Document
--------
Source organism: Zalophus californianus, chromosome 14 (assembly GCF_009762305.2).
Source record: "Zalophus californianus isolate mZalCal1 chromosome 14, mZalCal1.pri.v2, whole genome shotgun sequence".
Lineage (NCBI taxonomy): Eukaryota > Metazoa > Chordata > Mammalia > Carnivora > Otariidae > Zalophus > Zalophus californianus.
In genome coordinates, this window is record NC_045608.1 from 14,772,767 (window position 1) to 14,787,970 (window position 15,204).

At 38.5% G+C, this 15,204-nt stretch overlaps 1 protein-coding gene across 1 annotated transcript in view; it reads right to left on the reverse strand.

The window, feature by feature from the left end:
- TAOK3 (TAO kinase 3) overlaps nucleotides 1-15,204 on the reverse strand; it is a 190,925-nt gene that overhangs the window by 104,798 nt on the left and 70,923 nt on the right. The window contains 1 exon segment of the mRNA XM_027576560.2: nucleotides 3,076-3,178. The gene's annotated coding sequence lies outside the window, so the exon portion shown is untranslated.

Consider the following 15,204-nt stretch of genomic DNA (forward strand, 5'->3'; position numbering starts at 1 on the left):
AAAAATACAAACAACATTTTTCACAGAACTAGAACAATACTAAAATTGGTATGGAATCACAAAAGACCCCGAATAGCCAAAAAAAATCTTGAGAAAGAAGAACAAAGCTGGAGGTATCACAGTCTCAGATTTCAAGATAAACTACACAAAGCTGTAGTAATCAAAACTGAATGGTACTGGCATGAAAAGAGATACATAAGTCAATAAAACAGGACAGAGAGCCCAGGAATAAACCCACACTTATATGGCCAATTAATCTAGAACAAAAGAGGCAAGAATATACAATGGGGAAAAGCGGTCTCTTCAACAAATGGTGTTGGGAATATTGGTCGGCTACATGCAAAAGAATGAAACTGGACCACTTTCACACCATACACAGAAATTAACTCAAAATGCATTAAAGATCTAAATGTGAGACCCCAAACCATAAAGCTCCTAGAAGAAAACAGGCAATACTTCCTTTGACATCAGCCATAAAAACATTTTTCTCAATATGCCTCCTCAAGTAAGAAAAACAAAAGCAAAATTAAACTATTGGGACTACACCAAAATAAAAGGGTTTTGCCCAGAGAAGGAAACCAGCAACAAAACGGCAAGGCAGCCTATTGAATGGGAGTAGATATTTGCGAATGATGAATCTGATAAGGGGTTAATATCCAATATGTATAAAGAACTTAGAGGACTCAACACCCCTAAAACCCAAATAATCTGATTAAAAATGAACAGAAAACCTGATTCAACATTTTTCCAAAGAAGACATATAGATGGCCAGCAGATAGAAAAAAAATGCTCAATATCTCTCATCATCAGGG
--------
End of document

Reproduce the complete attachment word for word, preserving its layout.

Source organism: Zalophus californianus, chromosome 14 (assembly GCF_009762305.2).
Source record: "Zalophus californianus isolate mZalCal1 chromosome 14, mZalCal1.pri.v2, whole genome shotgun sequence".
Lineage (NCBI taxonomy): Eukaryota > Metazoa > Chordata > Mammalia > Carnivora > Otariidae > Zalophus > Zalophus californianus.
In genome coordinates, this window is record NC_045608.1 from 14,772,767 (window position 1) to 14,787,970 (window position 15,204).

At 38.5% G+C, this 15,204-nt stretch overlaps 1 protein-coding gene across 1 annotated transcript in view; it reads right to left on the reverse strand.

The window, feature by feature from the left end:
- TAOK3 (TAO kinase 3) overlaps nucleotides 1-15,204 on the reverse strand; it is a 190,925-nt gene that overhangs the window by 104,798 nt on the left and 70,923 nt on the right. The window contains 1 exon segment of the mRNA XM_027576560.2: nucleotides 3,076-3,178. The gene's annotated coding sequence lies outside the window, so the exon portion shown is untranslated.

Consider the following 15,204-nt stretch of genomic DNA (forward strand, 5'->3'; position numbering starts at 1 on the left):
AAAAATACAAACAACATTTTTCACAGAACTAGAACAATACTAAAATTGGTATGGAATCACAAAAGACCCCGAATAGCCAAAAAAAATCTTGAGAAAGAAGAACAAAGCTGGAGGTATCACAGTCTCAGATTTCAAGATAAACTACACAAAGCTGTAGTAATCAAAACTGAATGGTACTGGCATGAAAAGAGATACATAAGTCAATAAAACAGGACAGAGAGCCCAGGAATAAACCCACACTTATATGGCCAATTAATCTAGAACAAAAGAGGCAAGAATATACAATGGGGAAAAGCGGTCTCTTCAACAAATGGTGTTGGGAATATTGGTCGGCTACATGCAAAAGAATGAAACTGGACCACTTTCACACCATACACAGAAATTAACTCAAAATGCATTAAAGATCTAAATGTGAGACCCCAAACCATAAAGCTCCTAGAAGAAAACAGGCAATACTTCCTTTGACATCAGCCATAAAAACATTTTTCTCAATATGCCTCCTCAAGTAAGAAAAACAAAAGCAAAATTAAACTATTGGGACTACACCAAAATAAAAGGGTTTTGCCCAGAGAAGGAAACCAGCAACAAAACGGCAAGGCAGCCTATTGAATGGGAGTAGATATTTGCGAATGATGAATCTGATAAGGGGTTAATATCCAATATGTATAAAGAACTTAGAGGACTCAACACCCCTAAAACCCAAATAATCTGATTAAAAATGAACAGAAAACCTGATTCAACATTTTTCCAAAGAAGACATATAGATGGCCAGCAGATAGAAAAAAAATGCTCAATATCTCTCATCATCAGGG